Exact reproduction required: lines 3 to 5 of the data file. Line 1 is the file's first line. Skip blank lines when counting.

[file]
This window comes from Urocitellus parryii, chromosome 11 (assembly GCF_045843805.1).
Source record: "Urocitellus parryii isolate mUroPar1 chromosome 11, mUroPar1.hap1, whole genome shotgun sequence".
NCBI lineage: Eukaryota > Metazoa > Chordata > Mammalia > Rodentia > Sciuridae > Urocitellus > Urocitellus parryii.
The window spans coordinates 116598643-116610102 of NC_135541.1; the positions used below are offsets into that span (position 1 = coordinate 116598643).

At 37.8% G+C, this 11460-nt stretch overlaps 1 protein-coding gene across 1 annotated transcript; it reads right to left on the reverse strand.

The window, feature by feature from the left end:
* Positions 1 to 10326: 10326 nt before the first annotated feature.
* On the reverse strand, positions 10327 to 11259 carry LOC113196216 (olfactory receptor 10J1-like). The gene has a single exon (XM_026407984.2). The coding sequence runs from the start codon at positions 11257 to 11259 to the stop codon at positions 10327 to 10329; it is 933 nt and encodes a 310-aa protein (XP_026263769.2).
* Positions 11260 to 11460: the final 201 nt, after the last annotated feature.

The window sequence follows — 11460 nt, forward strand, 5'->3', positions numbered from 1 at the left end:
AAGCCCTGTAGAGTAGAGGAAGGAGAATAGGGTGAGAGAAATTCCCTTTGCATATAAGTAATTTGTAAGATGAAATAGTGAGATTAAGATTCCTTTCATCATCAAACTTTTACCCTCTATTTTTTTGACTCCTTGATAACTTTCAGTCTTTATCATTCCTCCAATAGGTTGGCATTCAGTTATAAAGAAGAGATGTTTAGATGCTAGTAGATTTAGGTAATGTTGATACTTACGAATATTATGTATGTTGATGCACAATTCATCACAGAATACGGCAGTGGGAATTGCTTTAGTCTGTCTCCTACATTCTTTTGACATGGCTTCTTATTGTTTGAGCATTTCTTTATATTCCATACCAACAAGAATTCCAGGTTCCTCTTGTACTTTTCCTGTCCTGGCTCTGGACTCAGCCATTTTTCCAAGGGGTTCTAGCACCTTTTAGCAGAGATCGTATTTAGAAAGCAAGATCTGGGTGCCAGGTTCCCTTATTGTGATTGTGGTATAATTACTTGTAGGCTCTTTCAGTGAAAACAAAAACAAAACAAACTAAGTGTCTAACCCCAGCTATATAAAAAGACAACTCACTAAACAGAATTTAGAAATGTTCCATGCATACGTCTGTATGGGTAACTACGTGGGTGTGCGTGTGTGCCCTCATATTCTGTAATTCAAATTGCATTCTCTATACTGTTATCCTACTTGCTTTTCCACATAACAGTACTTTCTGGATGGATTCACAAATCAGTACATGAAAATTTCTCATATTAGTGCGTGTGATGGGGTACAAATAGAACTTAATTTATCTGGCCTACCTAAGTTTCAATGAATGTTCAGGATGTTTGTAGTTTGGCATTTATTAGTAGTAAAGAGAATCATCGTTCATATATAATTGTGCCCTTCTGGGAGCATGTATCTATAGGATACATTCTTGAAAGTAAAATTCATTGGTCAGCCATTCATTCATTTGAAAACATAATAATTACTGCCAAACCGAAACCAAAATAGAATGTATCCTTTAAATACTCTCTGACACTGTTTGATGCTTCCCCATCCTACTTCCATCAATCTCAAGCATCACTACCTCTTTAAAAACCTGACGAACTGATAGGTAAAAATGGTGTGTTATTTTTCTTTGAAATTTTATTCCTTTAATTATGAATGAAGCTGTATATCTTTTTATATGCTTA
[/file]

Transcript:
NCBI lineage: Eukaryota > Metazoa > Chordata > Mammalia > Rodentia > Sciuridae > Urocitellus > Urocitellus parryii.
The window spans coordinates 116598643-116610102 of NC_135541.1; the positions used below are offsets into that span (position 1 = coordinate 116598643).

At 37.8% G+C, this 11460-nt stretch overlaps 1 protein-coding gene across 1 annotated transcript; it reads right to left on the reverse strand.